Epeolus pusillus cuckoo bee - (c) Copyright 2018 Paula Sharp

A female dwarf Epeolus cuckoo hanging by its jaws



Order:   Hymenoptera

Family:   Apidae

Subfamily:  Nomadinae

Tribe:  Epeolini

Genus:   Epeolus and Triepeolus
Species shown below on this page:  

   Epeolus pusillus

   Triepeolus penicilliferus

   Triepeolus rufoclypeus

   Triepeolus vernus

   Triepeolus zacatecus


Mission, Texas

Epeolus pusillus, Triepeolus rufoclypeus, cuckoo bee, Triepeolus, Epeolus

Epeolus & Triepeolus

Epeolus & Triepeolus Species of the National Butterfly Center & Lower Rio Grande Valley

Dwarf Epeolus Cuckoo Bee 
Epeolus pusillus

Family:  Apidae

Size:  8-9 mm  (female)

Food plant at NBC:  
Hierba del marrano

(Symphyotrichum sp.)

(Viguiera stenoloba)
Plant Family:  Asteraceae

When seen at the NBC:

November 2018
April 2019

Epeolus pusillus; Copyright 2021 Paula Sharp

A violet-eyed female dwarf Epeolus  (Epeolus pusillus) 

Epeolus pusillus; (C) 2018 Paula Sharp

A female dwarf Epeolus cuckoo bee  

At the National Butterfly Center, Epeolus cuckoos can be found visiting aster-family plants, particularly during the fall.   The most common of these is the Epeolus pusillus shown here.  This bee is relatively small and easy to miss.  ("Pusillus" means "small" ).  It preys principally on the correspondingly small compact cellophane bee (Colletes compactus).  The two bee species sometimes can be discovered feeding side-by-side on the same plant.  Epeolus pusillus also hs been documented parasitizing the nests of Colletes americanus, C. ciliatoides and C. deserticola.


Food plants at NBC: 
(Senegalia berlandieri)

Plant Family:  Fabaceae

When and where seen:

May 16, 2021

La Puerta Tract NWR

(Starr County)

Zacatec Triepeolus

Triepeolus zacatecus

Family:  Apidae

Size:  15-17  mm (female & male)

Triepeolus zacatecus; Copyright 2023 Paula Sharp

A male Triepeolus zacatecus

Triepeolus zacatecus is a Mexican and Central American species that sometimes ranges into the United States.  It uncommon in the Lower Rio Grande Valley.  The bee shown here appeared in May 2021 just a few miles from the Mexican border.

Triepeolus zacatecus is an exceptionally large cuckoo bee whose body and legs are covered with patterns formed by appressed (very short), pale hairs.  The  hairs on its abdomen are distinctly yellowish.  The bee's tegulae are black. and its wings smoky and dark-veined.  The bee’s face is almost entirely dark, with some faint reddish coloration on the mandibles.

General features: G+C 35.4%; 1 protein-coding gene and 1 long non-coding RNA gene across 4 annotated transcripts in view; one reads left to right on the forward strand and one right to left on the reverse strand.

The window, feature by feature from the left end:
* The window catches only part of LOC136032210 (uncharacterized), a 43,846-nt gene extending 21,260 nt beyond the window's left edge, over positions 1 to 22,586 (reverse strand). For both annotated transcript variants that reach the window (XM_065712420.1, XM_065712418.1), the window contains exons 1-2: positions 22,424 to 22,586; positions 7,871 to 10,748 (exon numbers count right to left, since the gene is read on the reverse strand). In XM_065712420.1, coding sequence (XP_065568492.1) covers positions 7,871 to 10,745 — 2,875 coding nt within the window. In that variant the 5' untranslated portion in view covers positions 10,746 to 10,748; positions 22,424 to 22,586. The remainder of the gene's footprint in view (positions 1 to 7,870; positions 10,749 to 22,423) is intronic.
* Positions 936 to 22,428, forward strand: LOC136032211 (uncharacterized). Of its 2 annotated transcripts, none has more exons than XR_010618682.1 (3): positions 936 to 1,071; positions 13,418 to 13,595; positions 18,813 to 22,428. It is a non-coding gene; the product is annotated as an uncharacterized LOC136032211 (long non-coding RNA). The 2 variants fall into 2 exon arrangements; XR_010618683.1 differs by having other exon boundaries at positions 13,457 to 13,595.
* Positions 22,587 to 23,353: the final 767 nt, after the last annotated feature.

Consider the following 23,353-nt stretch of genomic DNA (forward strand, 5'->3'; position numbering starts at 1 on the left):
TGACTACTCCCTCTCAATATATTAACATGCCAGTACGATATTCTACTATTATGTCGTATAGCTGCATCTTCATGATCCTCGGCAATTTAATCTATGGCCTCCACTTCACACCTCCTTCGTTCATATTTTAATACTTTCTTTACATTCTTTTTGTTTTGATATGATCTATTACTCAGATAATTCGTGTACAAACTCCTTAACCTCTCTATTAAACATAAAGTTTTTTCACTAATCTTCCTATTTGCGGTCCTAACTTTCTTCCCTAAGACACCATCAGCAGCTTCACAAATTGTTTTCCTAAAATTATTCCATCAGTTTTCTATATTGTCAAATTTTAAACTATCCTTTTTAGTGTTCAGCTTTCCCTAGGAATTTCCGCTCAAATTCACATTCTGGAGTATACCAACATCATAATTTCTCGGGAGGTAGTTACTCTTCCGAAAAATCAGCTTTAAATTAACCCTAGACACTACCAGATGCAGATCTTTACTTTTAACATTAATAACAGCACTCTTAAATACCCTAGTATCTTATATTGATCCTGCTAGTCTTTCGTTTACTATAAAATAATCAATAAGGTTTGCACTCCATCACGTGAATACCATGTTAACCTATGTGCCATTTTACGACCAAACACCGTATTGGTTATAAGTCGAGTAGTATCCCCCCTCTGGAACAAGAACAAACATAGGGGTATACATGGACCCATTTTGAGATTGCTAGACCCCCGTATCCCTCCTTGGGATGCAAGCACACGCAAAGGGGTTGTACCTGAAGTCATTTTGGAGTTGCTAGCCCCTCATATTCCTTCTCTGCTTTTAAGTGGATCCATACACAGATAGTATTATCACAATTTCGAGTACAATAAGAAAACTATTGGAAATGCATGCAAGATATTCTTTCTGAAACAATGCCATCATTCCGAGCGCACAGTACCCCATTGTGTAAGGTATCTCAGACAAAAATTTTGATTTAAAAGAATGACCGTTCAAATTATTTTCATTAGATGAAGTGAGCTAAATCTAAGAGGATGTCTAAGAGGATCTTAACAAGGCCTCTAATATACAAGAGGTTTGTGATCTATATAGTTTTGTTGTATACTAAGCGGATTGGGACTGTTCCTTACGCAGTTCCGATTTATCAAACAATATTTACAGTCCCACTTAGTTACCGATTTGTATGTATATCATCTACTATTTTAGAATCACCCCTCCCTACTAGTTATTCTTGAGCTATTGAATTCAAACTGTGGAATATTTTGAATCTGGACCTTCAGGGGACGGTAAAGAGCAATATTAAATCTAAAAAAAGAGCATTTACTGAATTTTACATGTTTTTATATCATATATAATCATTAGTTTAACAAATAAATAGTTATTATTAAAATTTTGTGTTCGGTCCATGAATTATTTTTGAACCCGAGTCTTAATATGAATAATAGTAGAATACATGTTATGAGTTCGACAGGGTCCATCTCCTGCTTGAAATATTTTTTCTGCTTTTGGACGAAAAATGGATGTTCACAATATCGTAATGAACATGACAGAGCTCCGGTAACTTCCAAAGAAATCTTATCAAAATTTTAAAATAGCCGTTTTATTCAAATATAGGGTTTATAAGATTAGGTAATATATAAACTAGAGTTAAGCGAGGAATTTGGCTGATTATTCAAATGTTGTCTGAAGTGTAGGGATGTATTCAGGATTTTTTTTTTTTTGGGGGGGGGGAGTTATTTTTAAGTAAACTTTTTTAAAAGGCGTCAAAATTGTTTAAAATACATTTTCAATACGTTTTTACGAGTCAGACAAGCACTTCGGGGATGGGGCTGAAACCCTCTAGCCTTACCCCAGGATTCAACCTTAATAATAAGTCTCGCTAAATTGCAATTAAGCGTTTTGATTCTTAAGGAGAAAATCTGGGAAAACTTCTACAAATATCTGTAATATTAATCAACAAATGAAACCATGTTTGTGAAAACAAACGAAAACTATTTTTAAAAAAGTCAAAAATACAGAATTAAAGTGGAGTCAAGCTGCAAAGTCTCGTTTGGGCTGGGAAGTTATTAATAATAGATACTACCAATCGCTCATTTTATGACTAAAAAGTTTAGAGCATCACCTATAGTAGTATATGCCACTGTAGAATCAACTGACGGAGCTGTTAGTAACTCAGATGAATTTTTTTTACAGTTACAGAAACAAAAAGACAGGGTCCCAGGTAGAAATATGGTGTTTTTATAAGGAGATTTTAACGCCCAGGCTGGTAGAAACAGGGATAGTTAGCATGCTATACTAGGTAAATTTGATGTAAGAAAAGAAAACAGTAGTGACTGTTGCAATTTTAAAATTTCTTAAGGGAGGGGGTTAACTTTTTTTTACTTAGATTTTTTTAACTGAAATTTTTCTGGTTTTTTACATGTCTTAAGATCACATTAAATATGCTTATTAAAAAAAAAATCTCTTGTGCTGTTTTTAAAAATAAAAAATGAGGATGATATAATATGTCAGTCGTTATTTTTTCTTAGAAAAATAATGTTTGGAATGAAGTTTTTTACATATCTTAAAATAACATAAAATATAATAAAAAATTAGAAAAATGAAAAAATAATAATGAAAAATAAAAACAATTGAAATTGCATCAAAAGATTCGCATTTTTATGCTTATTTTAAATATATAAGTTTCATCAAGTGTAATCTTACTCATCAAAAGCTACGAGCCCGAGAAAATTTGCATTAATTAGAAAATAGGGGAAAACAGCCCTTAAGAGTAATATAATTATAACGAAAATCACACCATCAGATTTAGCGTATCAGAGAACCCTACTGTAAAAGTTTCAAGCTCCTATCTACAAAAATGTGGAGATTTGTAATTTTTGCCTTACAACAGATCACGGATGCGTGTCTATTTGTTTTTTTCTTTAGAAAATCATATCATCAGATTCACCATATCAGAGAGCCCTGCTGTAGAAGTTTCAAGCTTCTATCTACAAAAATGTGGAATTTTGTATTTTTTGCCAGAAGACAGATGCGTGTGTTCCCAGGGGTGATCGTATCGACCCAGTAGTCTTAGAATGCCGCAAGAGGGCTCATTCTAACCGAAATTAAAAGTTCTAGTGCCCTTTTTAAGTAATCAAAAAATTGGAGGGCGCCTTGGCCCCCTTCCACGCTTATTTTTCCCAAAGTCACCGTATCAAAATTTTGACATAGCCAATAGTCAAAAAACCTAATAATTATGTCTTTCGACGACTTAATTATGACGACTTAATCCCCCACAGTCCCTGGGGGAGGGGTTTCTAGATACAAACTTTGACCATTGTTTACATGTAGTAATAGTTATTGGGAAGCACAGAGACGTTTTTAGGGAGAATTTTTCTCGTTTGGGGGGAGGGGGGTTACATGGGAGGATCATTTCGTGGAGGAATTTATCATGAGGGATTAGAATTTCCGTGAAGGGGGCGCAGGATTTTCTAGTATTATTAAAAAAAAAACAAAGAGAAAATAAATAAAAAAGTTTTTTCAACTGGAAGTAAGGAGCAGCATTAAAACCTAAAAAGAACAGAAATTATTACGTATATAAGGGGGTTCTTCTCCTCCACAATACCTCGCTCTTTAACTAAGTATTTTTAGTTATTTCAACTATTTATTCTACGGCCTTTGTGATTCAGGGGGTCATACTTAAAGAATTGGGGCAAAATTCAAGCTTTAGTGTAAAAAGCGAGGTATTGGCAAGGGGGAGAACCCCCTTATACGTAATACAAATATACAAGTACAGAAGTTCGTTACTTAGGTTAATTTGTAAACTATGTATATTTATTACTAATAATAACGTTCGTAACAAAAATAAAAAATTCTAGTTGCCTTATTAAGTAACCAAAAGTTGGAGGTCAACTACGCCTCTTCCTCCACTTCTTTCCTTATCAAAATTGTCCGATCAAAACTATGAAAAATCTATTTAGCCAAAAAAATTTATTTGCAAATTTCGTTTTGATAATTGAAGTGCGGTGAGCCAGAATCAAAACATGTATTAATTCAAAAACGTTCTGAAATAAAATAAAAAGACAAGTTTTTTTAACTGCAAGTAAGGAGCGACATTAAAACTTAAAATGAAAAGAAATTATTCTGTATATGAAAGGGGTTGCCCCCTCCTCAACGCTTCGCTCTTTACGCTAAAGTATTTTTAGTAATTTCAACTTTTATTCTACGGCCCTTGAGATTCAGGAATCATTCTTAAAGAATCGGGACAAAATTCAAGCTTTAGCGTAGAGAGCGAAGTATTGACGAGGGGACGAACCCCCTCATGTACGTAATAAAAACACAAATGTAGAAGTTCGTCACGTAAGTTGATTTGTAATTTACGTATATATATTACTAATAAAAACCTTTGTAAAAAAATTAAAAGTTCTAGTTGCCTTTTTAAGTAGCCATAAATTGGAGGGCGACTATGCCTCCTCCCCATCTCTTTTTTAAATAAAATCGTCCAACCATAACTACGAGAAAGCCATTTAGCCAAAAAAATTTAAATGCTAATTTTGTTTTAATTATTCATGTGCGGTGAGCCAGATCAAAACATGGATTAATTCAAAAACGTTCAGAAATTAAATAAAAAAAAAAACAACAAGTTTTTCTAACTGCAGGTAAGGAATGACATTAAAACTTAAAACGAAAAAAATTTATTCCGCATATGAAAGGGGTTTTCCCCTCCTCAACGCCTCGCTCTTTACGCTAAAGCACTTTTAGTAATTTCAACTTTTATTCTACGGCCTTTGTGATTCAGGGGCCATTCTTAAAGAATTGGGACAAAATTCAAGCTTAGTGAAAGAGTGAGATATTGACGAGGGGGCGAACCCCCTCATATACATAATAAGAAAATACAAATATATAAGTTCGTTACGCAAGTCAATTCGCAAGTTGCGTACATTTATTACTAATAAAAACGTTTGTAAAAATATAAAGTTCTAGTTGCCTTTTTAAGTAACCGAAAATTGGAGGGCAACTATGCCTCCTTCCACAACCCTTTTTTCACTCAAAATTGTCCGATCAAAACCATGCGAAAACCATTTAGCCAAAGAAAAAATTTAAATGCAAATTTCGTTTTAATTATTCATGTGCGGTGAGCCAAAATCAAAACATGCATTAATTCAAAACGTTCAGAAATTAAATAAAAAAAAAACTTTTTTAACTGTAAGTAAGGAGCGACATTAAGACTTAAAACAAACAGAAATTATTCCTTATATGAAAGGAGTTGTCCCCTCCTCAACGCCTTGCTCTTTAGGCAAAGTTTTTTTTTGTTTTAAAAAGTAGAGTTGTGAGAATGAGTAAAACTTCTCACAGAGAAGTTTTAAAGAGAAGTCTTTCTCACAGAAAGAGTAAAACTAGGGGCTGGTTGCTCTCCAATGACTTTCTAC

This cuckoo bee's size makes it stand out in the field.  Triepeolus zacatecus is similar to the equally large species Triepeolus grandis.  The latter, however, usually has more extensive reddish coloration.  Triepeolus grandis is more common within the United States and ranges farther northword than Triepeolus zacatecus, from from central Mexico to Oklahoma.

The host species of Triepeolus zacatecus remains unknown.  The similar Triepeolus grandis is known to prey on large Diphaglossinae such as Ptilosglossa.  The Mexican feather-tongued bee (Ptiloglossa mexicana) occurs in the immediate area in which the male Triepeolus zacatecus shown here was found.


Food plants:

Cowpen daisy

(Verbesina encelioides)

Plant Family:  Asteraceae

When and where seen:

Dos Venadas Ranch

Rio Grande City, TX

April 2023

Paintbrush Triepeolus

Triepeolus penicilliferus 

Family:  Andrenidae

Size:  9-14.5  (males and females)

Triepeolus pencilliferus; Copyright 2023 Paula Sharp

A male Triepeolus penicilliferus 

Male bee

Triepeolus penicilliferus is a robust and relatively large cuckoo bee whose   host species is the large long-horned bee Svastra sabinensis.  The male bee shown here measured 15 mm.  The bee's legs are predominantly red.  It also has red coloration on the tegulae, and on the labrum, clypeus, mandibles and lower antennae. 


Spring Triepeolus 

Triepeolus vernus

Family:  Apidae

Size:  7-10 mm  (female)

Associated plants at NBC: 

Texas Prickly Pear

Opuntia engelmanii

Twisted rib cactus
Hamatocactus bicolor

Plant family Cactaceae

When seen:

April 2018

Triepeolus vernus cuckoo bee - (c) Copyright 2019 Paula Sharp

A female spring Triepeolus

Triepeolus vernus cuckoo bee - (C) Copyright 2019 Paula Sharp

A female Triepeolus vernus

Triepeolus vernus appears in April, during the spring cactus bloom in Hidalgo County.    It is a small Triepeolus with bright-red markings.   Its host species is unknown.   In Hidalgo County, however, it frequents areas where Melissodes opuntiellus and  Anthophorula compactula are nesting and can be found  lurking amid the flowers of  twisted-rib cactus, a pollinator plant for both of those species. 


Food plants at NBC: 

Blanket flower
(Gaillardia pulchella)

Wild sunflower
(Helianthus annuus)

(Viguiera stenoloba)

Seaside goldenrod
Solidago sempervirens

Cowpen daisy

(Verbesina encelioides)

Plant Family:  Asteraceae

When and where seen:

NBC & & Rio Grande City, TX

April - October, 2018-2023

Red-faced triepeolus 

Triepeolus rufoclypeus

Family:  Andrenidae

Size:  8.5-13.5 mm (males & females)

Female bee

Triepeolus rufoclypeus;  (c) Copyright 2019 Paula Sharp

A female Triepeolus rufoclypeus

Triepeolus rufoclypeus is the most common Triepeolus of the Valley.  It appears in large  numbers at the National Butterfly Center in early fall.  It is often found on wild  sunflowers and other members of the aster family, plants frequented by various long-horned bee species during the same period.

CITE THIS PAGE:  Sharp, Paula and Ross Eatman.  "Epeolus and Triepeolus."  Wild Bees of the National Butterfly Center of Mission, Texas. 15 Jan. 2019,  Accessed [day/month/year guide accessed].